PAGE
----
Falcone gave the example of New York’s push for increasing offshore wind. “We may be integrating offshore wind, but if it’s a statewide goal in a deregulated state with a wholesale market, we have to make sure that when NYISO makes market rules, those rules reflect that reality. You have to work through those processes and market signals to make sure our customers are bearing an appropriate share of the cost but not the whole cost of integrating the wind into the grid when it lands on Long Island.”
Boiling it down
Both LIPA and Austin agreed that a major part of the process revolves around distilling the wide and complex range of scenarios down to a few options for public consumption and discussion.
“There are only so many scenarios that can be run. [You] need to set reasonable expectations of what can come out of a resource plan,” said Bierschbach. “Because there are a lot of really passionate and engaged customers that we really get a lot of very good information from.”
“It’s not one scenario, but also it isn’t 500 scenarios. It’s a little bit of a Goldilocks scenario — low, medium, and high,” said Falcone. “That helps frame issues for people. That gives people a range of outcomes, and then you can talk about it from there.”
“The city can’t go in eight different directions — you have to form one [plan],” said Bierschbach. “There are different needs and wants — that’s just normal. What we have found as the most effective way to meet the larger needs of the community is to have higher-level goals that meet the needs of the community as opposed to prescriptive goals.”
“IRPs have to be driven by engineers and planning, and they have to be sound. They are very complex and have an unbelievably large number of scenarios,” said Falcone. “At the end of the day, you have to boil it down to something that someone not in the industry will understand. That means getting communications people involved early in the process, knowing what questions you are likely to get from stakeholders, and putting together the materials so that someone sitting down with you for an hour could get it,” he added.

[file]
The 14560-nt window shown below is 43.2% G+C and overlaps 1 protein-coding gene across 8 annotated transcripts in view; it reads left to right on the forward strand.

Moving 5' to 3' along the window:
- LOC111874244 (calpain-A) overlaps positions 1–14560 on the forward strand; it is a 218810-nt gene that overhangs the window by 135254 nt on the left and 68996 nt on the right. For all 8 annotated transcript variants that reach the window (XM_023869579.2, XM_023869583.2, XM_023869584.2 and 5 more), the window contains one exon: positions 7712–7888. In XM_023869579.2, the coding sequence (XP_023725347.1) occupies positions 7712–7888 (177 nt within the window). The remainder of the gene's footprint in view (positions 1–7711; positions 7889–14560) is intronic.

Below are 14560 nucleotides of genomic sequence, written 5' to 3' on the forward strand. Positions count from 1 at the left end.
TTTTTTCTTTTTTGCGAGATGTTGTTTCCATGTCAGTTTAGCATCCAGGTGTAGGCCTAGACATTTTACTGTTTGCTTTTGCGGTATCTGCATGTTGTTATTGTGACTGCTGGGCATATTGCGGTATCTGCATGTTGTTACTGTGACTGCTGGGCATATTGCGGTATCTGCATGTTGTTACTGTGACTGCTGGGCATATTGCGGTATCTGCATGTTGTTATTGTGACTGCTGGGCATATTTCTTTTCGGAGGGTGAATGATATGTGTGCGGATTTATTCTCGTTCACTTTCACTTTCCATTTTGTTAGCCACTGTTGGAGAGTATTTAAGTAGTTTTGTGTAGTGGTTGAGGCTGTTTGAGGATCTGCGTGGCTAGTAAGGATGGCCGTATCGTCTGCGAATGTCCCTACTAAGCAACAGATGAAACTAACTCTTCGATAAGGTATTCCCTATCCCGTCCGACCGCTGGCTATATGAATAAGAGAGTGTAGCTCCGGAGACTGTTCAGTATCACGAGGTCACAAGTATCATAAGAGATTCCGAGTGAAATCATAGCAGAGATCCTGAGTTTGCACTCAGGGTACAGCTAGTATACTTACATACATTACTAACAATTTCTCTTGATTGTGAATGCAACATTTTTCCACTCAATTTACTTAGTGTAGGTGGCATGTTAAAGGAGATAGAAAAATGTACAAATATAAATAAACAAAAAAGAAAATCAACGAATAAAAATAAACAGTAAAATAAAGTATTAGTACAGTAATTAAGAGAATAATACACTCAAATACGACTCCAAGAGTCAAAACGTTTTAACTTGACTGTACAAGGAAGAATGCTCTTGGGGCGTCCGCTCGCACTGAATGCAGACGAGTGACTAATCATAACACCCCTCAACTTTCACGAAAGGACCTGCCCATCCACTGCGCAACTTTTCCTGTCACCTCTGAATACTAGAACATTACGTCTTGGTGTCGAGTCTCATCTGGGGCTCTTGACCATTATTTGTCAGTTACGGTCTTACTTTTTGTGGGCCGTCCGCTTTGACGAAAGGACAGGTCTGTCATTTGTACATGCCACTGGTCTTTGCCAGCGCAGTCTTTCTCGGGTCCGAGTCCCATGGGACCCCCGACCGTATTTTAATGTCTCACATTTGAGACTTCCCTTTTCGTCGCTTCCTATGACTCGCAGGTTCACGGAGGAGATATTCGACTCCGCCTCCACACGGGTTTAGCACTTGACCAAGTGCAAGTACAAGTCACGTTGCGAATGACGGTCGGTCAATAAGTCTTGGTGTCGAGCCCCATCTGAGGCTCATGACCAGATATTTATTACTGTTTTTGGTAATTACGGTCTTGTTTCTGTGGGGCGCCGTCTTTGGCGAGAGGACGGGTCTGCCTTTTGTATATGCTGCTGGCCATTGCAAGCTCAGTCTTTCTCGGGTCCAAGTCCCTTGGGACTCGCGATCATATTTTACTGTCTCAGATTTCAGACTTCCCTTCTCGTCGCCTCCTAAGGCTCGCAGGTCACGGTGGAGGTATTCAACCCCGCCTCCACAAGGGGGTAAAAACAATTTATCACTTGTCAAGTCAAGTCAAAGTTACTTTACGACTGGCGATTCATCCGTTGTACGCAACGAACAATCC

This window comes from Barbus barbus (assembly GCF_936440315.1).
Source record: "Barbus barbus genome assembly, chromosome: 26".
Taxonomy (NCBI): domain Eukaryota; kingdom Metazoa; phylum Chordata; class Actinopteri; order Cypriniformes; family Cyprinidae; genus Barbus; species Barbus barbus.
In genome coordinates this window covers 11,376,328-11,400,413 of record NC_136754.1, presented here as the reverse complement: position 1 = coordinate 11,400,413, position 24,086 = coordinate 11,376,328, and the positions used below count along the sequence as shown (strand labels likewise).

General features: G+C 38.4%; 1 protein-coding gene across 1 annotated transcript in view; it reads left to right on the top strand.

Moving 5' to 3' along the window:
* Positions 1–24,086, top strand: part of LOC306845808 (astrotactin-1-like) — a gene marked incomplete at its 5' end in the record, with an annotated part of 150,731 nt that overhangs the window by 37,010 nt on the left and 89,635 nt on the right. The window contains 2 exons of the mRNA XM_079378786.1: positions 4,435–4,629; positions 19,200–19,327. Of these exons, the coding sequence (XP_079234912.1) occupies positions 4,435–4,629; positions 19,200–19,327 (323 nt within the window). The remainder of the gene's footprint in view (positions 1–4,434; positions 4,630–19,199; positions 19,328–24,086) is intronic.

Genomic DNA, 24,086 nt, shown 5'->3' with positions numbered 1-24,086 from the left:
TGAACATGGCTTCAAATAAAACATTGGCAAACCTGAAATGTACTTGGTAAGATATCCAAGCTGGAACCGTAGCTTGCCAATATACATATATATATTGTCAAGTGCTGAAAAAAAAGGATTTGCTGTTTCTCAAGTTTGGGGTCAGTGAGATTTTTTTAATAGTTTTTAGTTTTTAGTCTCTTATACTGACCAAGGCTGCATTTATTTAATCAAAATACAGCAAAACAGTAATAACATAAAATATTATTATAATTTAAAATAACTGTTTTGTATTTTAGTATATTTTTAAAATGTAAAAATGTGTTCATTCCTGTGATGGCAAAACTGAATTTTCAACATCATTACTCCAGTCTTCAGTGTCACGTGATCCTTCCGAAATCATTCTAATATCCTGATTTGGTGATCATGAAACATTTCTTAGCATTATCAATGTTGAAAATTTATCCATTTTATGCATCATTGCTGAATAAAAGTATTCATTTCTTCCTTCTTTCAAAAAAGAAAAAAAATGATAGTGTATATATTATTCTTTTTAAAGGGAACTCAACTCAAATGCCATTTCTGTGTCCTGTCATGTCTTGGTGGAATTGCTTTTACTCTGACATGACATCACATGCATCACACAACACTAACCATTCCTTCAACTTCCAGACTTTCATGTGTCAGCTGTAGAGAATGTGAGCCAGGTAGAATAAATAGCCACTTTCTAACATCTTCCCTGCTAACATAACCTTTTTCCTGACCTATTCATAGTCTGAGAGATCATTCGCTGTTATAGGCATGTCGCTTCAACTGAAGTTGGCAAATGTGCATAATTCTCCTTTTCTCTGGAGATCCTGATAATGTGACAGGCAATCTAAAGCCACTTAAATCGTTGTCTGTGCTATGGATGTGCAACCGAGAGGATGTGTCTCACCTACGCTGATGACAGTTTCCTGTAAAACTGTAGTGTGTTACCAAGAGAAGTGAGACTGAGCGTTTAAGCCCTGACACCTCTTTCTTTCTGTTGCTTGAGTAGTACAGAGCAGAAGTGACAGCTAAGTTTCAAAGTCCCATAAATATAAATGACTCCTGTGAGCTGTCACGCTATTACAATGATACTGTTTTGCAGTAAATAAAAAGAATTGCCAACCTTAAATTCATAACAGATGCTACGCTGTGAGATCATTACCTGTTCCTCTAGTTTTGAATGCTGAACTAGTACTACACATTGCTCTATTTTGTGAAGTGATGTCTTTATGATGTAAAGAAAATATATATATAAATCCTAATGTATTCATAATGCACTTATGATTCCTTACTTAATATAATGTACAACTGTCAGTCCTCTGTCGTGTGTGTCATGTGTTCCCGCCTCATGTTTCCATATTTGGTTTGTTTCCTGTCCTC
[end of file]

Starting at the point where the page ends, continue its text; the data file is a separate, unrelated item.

“We’re here to serve our customers, and our job is to deliver the product that they want. And it is our job to be able to digest all of those wants and deliver a product that meets the most of those needs as possible,” said Bierschbach. “Being very specific about ‘this is what we’re going to do in this timeframe’ helps all of the customers. If we can keep our customers or public interest at a higher level, then we seem to get much more customer satisfaction overall than inefficiently spending time, resources, and money on those lower-level goals.”
Allowing for flexibility
Focusing on the overarching goals, said Bierschbach, also helps inoculate a utility from getting stuck with a technology that might be more costly and less effective than newer technology that might come onto the market after a plan is set. “Things change. We need to be able to move and change with [them]. Whatever goal our city may choose, just being able to have the nimbleness to get to that goal depending on what technology is used is proving to be more prolific, affordable, and better for the customer overall,” she said.
“Sometimes things look shiny and new, and then you don’t realize until after you’ve spent a lot of money that maybe you shouldn’t have gone that way,” said Bierschbach.
LIPA’s approach to being responsive and flexible with the use of new technology or other trends is to put out a smaller annual plan, called Utility 2.0, that “looks for the initiatives and what we’re going to do that makes a difference,” said Falcone. LIPA allows for public comment on these annual plans, which offer options for where the utility could go with electric vehicle incentives, battery storage programs, or time-of-use rates. This smaller annual plan also allows LIPA to check in on how its energy efficiency programs are doing or what customers want from them, which helps the utility gauge how well customers are helping to meet the energy efficiency and demand reduction goals set forth in its IRP.
“For anything we do, it is about transparency. Being honest with the community, telling them why we are doing what we’re doing, how it’s all going to roll out — and if it needs to change, here’s why it needs to change,” said Bierschbach.